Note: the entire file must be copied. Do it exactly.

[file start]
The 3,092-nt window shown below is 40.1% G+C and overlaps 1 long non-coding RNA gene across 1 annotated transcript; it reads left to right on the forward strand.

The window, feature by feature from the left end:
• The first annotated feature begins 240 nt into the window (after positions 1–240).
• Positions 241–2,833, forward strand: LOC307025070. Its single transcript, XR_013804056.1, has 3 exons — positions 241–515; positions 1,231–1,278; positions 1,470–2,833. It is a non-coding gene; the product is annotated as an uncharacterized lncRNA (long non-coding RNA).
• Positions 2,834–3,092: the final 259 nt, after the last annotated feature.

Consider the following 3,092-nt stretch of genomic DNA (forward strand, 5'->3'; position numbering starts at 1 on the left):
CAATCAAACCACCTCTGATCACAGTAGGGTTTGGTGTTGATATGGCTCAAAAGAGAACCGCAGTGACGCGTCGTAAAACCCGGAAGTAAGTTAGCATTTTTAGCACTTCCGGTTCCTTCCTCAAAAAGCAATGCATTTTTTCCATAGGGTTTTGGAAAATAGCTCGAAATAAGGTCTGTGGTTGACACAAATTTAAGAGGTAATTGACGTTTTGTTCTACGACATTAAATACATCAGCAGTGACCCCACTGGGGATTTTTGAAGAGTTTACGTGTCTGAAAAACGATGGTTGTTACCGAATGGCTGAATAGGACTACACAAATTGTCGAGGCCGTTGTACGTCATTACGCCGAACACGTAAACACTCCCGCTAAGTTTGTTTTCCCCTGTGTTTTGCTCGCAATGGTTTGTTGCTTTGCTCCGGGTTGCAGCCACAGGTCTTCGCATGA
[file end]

The 3,092-nt window shown below is 40.1% G+C and overlaps 1 long non-coding RNA gene across 1 annotated transcript; it reads left to right on the forward strand.

The window, feature by feature from the left end:
• The first annotated feature begins 240 nt into the window (after positions 1–240).
• Positions 241–2,833, forward strand: LOC307025070. Its single transcript, XR_013804056.1, has 3 exons — positions 241–515; positions 1,231–1,278; positions 1,470–2,833. It is a non-coding gene; the product is annotated as an uncharacterized lncRNA (long non-coding RNA).
• Positions 2,834–3,092: the final 259 nt, after the last annotated feature.

Consider the following 3,092-nt stretch of genomic DNA (forward strand, 5'->3'; position numbering starts at 1 on the left):
CAATCAAACCACCTCTGATCACAGTAGGGTTTGGTGTTGATATGGCTCAAAAGAGAACCGCAGTGACGCGTCGTAAAACCCGGAAGTAAGTTAGCATTTTTAGCACTTCCGGTTCCTTCCTCAAAAAGCAATGCATTTTTTCCATAGGGTTTTGGAAAATAGCTCGAAATAAGGTCTGTGGTTGACACAAATTTAAGAGGTAATTGACGTTTTGTTCTACGACATTAAATACATCAGCAGTGACCCCACTGGGGATTTTTGAAGAGTTTACGTGTCTGAAAAACGATGGTTGTTACCGAATGGCTGAATAGGACTACACAAATTGTCGAGGCCGTTGTACGTCATTACGCCGAACACGTAAACACTCCCGCTAAGTTTGTTTTCCCCTGTGTTTTGCTCGCAATGGTTTGTTGCTTTGCTCCGGGTTGCAGCCACAGGTCTTCGCATGA